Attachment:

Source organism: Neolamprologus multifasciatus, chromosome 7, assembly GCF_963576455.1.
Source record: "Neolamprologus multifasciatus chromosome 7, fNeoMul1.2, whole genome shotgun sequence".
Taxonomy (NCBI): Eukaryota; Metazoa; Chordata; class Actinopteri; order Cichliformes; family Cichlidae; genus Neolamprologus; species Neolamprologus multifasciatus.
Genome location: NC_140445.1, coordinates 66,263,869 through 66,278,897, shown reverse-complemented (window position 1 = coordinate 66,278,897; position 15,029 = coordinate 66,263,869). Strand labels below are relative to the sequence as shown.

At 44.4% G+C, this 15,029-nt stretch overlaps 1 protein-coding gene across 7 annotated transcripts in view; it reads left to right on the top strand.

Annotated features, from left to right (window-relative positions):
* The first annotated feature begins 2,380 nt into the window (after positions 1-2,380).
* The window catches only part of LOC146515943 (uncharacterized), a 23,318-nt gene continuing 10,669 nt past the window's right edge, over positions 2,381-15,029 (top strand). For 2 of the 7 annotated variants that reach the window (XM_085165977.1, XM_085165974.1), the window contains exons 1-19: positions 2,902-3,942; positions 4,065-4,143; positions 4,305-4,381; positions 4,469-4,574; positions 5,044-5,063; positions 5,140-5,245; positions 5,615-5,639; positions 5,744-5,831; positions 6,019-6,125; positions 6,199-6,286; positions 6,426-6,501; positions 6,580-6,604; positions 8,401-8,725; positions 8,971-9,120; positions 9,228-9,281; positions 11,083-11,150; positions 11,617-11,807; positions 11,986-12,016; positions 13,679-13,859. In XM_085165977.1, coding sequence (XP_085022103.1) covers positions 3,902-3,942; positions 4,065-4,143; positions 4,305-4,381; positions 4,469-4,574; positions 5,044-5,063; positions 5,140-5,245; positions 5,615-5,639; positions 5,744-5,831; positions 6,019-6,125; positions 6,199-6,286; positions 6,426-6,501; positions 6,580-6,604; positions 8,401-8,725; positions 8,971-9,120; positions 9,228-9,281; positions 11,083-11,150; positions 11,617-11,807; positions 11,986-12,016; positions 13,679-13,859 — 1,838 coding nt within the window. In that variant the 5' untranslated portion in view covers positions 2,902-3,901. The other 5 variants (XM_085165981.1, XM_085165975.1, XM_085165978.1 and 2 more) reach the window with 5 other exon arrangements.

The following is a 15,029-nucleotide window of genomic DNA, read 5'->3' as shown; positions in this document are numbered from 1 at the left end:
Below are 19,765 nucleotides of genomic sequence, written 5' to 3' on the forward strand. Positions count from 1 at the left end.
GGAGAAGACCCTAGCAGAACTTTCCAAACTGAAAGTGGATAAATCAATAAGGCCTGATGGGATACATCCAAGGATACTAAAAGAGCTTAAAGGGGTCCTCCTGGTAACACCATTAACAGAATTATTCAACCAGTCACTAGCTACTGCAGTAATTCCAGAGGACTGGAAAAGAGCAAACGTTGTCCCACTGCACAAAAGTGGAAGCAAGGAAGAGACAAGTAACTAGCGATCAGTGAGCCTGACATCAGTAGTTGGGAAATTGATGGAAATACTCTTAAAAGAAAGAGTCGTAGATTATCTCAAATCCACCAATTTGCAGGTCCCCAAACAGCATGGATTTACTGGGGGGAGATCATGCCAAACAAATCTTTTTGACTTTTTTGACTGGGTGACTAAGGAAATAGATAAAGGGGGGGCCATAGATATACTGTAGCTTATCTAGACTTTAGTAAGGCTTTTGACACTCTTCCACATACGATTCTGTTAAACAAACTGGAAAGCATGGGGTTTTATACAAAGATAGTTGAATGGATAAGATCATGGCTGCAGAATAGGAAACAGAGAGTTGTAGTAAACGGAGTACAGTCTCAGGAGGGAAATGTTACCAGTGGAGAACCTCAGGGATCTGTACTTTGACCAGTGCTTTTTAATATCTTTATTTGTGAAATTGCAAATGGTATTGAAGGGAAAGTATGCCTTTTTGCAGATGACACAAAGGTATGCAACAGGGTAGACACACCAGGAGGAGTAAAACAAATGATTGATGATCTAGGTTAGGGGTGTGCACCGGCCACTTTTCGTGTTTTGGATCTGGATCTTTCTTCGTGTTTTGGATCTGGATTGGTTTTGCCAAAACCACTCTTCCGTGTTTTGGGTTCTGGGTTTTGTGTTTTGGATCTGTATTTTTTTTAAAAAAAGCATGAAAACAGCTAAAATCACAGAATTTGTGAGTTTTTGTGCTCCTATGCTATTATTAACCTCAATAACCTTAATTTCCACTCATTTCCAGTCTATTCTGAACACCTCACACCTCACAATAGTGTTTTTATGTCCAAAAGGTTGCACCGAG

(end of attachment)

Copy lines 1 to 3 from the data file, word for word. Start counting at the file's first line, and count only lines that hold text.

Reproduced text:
Source organism: Neolamprologus multifasciatus, chromosome 7, assembly GCF_963576455.1.
Source record: "Neolamprologus multifasciatus chromosome 7, fNeoMul1.2, whole genome shotgun sequence".
Taxonomy (NCBI): Eukaryota; Metazoa; Chordata; class Actinopteri; order Cichliformes; family Cichlidae; genus Neolamprologus; species Neolamprologus multifasciatus.